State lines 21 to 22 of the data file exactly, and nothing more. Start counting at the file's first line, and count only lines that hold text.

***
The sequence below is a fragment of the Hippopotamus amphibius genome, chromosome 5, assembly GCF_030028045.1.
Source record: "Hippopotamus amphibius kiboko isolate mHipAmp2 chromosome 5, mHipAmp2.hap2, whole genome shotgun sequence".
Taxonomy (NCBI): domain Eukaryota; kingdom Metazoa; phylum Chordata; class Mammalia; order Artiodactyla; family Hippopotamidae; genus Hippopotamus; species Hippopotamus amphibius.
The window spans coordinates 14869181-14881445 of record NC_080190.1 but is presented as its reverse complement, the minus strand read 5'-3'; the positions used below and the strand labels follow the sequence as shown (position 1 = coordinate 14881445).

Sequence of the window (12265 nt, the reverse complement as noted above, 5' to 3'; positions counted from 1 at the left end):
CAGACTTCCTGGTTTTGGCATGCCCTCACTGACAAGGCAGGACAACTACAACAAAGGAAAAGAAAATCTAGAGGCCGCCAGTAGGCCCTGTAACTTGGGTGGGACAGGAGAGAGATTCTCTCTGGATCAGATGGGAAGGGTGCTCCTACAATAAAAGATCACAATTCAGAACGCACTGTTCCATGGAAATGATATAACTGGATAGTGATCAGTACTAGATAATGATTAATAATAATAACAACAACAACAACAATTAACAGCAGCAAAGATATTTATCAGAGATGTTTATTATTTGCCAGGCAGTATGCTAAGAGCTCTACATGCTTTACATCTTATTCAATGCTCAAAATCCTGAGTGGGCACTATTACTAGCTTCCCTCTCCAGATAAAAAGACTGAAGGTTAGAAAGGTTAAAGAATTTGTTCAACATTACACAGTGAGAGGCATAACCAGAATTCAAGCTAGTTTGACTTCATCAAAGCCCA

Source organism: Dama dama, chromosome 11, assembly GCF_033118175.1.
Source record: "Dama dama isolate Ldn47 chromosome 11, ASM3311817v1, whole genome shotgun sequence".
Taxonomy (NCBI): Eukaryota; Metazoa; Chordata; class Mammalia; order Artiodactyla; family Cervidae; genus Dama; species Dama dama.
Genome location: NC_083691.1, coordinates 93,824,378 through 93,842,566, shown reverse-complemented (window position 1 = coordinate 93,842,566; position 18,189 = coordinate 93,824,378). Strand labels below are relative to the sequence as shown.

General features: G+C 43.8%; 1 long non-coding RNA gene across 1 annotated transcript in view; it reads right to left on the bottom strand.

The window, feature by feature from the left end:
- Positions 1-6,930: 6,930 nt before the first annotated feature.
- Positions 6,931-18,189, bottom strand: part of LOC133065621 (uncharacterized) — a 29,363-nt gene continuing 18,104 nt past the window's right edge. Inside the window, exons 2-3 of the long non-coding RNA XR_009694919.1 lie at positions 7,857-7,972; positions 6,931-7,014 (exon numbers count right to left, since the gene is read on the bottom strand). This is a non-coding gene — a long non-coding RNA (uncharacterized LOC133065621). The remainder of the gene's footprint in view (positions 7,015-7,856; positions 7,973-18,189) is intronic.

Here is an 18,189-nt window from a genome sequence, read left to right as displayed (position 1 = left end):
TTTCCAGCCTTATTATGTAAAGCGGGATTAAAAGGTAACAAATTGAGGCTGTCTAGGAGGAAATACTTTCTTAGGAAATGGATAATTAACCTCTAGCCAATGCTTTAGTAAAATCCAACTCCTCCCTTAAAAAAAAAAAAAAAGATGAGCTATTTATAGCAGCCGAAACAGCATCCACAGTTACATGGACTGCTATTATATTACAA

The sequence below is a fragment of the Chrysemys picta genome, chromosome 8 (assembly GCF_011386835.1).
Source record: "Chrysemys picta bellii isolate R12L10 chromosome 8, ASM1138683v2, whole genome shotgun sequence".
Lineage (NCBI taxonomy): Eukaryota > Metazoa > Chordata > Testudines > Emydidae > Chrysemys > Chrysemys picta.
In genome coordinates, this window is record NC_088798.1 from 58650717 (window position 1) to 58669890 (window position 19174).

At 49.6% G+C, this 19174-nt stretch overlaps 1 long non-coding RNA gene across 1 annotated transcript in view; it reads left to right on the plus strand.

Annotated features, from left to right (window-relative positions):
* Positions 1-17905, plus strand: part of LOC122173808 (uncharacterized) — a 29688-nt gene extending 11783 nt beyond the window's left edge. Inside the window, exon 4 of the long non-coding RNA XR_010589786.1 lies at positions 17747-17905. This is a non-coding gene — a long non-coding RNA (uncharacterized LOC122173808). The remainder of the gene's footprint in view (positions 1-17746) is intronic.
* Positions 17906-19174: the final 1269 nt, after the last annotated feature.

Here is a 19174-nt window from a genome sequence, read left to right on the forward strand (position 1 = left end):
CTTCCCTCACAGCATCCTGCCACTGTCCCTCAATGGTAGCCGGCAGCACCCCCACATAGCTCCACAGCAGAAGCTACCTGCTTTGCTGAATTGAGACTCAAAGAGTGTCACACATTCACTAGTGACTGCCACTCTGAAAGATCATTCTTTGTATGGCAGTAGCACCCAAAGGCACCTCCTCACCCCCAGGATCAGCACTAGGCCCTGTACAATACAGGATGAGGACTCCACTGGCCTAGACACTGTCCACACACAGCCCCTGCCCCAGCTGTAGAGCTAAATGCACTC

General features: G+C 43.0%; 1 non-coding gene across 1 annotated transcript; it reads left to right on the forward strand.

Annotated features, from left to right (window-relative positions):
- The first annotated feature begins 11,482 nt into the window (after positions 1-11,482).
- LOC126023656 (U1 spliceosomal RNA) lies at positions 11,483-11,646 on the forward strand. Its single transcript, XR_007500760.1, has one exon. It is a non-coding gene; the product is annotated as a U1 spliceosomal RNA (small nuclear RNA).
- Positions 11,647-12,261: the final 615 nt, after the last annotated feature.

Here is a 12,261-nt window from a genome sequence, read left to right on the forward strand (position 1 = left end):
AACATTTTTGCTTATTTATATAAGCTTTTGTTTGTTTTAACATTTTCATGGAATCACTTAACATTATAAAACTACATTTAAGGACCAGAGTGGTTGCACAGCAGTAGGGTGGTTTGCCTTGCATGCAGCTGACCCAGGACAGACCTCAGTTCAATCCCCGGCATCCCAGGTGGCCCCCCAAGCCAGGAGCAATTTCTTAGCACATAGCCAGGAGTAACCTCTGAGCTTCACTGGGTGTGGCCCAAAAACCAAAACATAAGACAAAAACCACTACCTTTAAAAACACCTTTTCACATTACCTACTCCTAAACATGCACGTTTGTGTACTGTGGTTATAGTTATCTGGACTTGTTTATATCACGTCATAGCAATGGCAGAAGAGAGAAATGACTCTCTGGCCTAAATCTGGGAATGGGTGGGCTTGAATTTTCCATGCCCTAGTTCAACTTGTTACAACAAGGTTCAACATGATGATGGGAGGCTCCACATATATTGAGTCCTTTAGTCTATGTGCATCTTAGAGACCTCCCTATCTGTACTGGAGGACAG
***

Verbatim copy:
At 49.6% G+C, this 19174-nt stretch overlaps 1 long non-coding RNA gene across 1 annotated transcript in view; it reads left to right on the plus strand.

Annotated features, from left to right (window-relative positions):